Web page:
“O God, I absolve him from whatever obligations to me as his father You placed upon him, so absolve him too from whatever obligations toward Yourself You placed upon him. Such generosity becomes You better than it becomes me.” (Furu al-Kafi, Vol. III, p. 250)
One of the properties of resurrection is that it brings about the dissolution of all the relationships and mutual influences that mark the present order of the world. All causes and connections will be severed, so that things will no longer effect each other and creatures will no longer be subject to each other's influence. The only relationship that remains will be that of each object or being with its Creator; all other relationships will become utterly void.
This dissolution of ties and relationships will in reality demonstrate the essential nullity of all external causation; it is only the inner truth of all things that will be manifest on that day.
If the same causes and conditions that exist in the phenomenal world were to prevail on the plain of resurrection, the state of all created things would remain exactly the same as it is now and nothing would ever come to an end unless its very essence were transformed.
The Qur'an depicts the scene of resurrection as follows:
“When the leaders of falsehood seek to dissociate themselves from their followers and behold punishment of God, all causes will be cut off them and no relationship will remain.”(2:166).
When the followers of the sinful lords of corruption begin to despair and cannot see even the smallest glimmer of hope for salvation, in their extreme wretchedness they turn for help to those false leaders whom they had followed so trustingly and unconditionally. But they will dissociate themselves from their followers and turn away from them.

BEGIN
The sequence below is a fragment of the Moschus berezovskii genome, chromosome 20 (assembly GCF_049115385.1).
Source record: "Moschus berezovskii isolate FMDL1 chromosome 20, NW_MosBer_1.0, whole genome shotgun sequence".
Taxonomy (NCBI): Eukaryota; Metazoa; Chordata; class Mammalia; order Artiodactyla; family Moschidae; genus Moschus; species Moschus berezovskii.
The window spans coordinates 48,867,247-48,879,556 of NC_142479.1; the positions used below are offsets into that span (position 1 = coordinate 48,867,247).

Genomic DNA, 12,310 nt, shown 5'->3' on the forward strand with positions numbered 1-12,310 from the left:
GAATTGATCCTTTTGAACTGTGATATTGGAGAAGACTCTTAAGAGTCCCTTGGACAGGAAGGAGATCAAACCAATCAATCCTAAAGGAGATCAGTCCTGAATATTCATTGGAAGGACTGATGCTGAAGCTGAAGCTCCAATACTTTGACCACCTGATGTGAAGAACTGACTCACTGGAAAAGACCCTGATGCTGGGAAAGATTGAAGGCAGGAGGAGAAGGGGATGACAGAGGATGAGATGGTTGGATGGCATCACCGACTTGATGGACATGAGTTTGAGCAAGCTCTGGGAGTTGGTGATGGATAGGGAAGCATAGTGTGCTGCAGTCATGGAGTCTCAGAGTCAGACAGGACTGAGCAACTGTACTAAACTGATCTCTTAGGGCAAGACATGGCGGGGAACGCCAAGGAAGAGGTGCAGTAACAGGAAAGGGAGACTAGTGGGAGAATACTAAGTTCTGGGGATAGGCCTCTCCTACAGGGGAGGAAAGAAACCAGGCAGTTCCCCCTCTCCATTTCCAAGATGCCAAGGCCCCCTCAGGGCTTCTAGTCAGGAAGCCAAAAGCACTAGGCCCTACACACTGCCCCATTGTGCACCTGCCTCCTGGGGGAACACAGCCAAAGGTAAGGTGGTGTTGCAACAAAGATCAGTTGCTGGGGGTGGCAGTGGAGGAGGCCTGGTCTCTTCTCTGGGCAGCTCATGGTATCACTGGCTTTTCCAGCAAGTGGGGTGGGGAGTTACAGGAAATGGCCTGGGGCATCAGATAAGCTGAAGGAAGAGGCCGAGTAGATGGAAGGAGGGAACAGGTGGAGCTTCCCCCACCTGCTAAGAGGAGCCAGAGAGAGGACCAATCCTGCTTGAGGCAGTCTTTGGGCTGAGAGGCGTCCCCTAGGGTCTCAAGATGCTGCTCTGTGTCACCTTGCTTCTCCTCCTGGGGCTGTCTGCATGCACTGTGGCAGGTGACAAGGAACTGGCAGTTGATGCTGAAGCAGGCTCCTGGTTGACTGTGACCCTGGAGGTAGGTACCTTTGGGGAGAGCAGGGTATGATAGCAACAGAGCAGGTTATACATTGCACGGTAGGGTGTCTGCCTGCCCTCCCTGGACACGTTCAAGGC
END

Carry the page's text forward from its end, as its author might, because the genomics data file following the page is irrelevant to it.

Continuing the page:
Then those followers will realize that all causes have ceased to operate and all doors have been closed. They will come to their senses and regret all the precious opportunities they have missed, all the vast possibilities they had for spiritual growth and perfection. They will be utterly dismayed, but regret and sorrow will be of no use. No path will open up before them to expiate past sins, nor will they have any time to engage in good deeds. They are doomed to remain for over in the pit they have dug for themselves, a pit that is now filled with torment and punishment.
Hisham b. Hakam asked Imam as-Sadiq, upon whom be peace:
“Will the spirit dissolve after it has quit the bodily frame, or will it remain in existence unchanging?”
The Imam answered: “Yes, the spirit will remain as it is until the trumpet of resurrection is sounded. Then all things will be voided. Neither sense will remain, nor anything to be sensed.” (Tabari, Ihtijaj, Vol. II, p. 97)